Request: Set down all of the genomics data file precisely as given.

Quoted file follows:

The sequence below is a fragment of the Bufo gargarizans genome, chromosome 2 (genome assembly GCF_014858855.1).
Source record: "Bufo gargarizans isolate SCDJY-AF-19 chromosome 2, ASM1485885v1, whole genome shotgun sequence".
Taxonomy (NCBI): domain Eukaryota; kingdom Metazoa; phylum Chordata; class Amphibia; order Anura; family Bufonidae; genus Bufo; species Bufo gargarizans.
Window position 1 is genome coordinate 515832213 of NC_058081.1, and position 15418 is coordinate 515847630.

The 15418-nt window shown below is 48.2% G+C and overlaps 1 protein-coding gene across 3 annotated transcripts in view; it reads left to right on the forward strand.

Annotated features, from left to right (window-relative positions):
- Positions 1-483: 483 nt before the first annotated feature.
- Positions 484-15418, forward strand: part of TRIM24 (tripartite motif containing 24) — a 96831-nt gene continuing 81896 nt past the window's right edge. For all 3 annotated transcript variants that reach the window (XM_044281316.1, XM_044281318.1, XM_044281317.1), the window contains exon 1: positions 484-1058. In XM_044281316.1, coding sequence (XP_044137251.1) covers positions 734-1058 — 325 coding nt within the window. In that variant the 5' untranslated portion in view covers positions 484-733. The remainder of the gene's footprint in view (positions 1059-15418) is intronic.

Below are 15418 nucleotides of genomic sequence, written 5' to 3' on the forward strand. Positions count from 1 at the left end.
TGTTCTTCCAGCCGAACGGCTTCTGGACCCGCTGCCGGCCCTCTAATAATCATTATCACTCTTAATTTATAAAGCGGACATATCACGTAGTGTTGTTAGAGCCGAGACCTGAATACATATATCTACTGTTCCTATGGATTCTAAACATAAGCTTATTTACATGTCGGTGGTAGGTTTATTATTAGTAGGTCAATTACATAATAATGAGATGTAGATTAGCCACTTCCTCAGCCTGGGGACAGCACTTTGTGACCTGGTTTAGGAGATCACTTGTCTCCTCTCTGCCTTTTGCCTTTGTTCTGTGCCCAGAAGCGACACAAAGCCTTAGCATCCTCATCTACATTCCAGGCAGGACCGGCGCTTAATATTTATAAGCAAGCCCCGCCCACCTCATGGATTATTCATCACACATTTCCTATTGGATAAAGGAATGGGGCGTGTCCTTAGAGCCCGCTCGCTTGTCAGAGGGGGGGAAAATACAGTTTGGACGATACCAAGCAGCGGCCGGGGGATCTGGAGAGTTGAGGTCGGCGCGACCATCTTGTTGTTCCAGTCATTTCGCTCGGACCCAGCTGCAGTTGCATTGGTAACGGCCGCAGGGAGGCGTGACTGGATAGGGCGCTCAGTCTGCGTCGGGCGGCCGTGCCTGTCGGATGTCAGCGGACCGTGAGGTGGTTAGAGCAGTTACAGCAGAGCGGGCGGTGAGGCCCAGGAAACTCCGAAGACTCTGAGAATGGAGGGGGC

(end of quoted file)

The sequence below is a fragment of the Bufo gargarizans genome, chromosome 2 (genome assembly GCF_014858855.1).
Source record: "Bufo gargarizans isolate SCDJY-AF-19 chromosome 2, ASM1485885v1, whole genome shotgun sequence".
Taxonomy (NCBI): domain Eukaryota; kingdom Metazoa; phylum Chordata; class Amphibia; order Anura; family Bufonidae; genus Bufo; species Bufo gargarizans.
Window position 1 is genome coordinate 515832213 of NC_058081.1, and position 15418 is coordinate 515847630.

The 15418-nt window shown below is 48.2% G+C and overlaps 1 protein-coding gene across 3 annotated transcripts in view; it reads left to right on the forward strand.

Annotated features, from left to right (window-relative positions):
- Positions 1-483: 483 nt before the first annotated feature.
- Positions 484-15418, forward strand: part of TRIM24 (tripartite motif containing 24) — a 96831-nt gene continuing 81896 nt past the window's right edge. For all 3 annotated transcript variants that reach the window (XM_044281316.1, XM_044281318.1, XM_044281317.1), the window contains exon 1: positions 484-1058. In XM_044281316.1, coding sequence (XP_044137251.1) covers positions 734-1058 — 325 coding nt within the window. In that variant the 5' untranslated portion in view covers positions 484-733. The remainder of the gene's footprint in view (positions 1059-15418) is intronic.

Below are 15418 nucleotides of genomic sequence, written 5' to 3' on the forward strand. Positions count from 1 at the left end.
TGTTCTTCCAGCCGAACGGCTTCTGGACCCGCTGCCGGCCCTCTAATAATCATTATCACTCTTAATTTATAAAGCGGACATATCACGTAGTGTTGTTAGAGCCGAGACCTGAATACATATATCTACTGTTCCTATGGATTCTAAACATAAGCTTATTTACATGTCGGTGGTAGGTTTATTATTAGTAGGTCAATTACATAATAATGAGATGTAGATTAGCCACTTCCTCAGCCTGGGGACAGCACTTTGTGACCTGGTTTAGGAGATCACTTGTCTCCTCTCTGCCTTTTGCCTTTGTTCTGTGCCCAGAAGCGACACAAAGCCTTAGCATCCTCATCTACATTCCAGGCAGGACCGGCGCTTAATATTTATAAGCAAGCCCCGCCCACCTCATGGATTATTCATCACACATTTCCTATTGGATAAAGGAATGGGGCGTGTCCTTAGAGCCCGCTCGCTTGTCAGAGGGGGGGAAAATACAGTTTGGACGATACCAAGCAGCGGCCGGGGGATCTGGAGAGTTGAGGTCGGCGCGACCATCTTGTTGTTCCAGTCATTTCGCTCGGACCCAGCTGCAGTTGCATTGGTAACGGCCGCAGGGAGGCGTGACTGGATAGGGCGCTCAGTCTGCGTCGGGCGGCCGTGCCTGTCGGATGTCAGCGGACCGTGAGGTGGTTAGAGCAGTTACAGCAGAGCGGGCGGTGAGGCCCAGGAAACTCCGAAGACTCTGAGAATGGAGGGGGC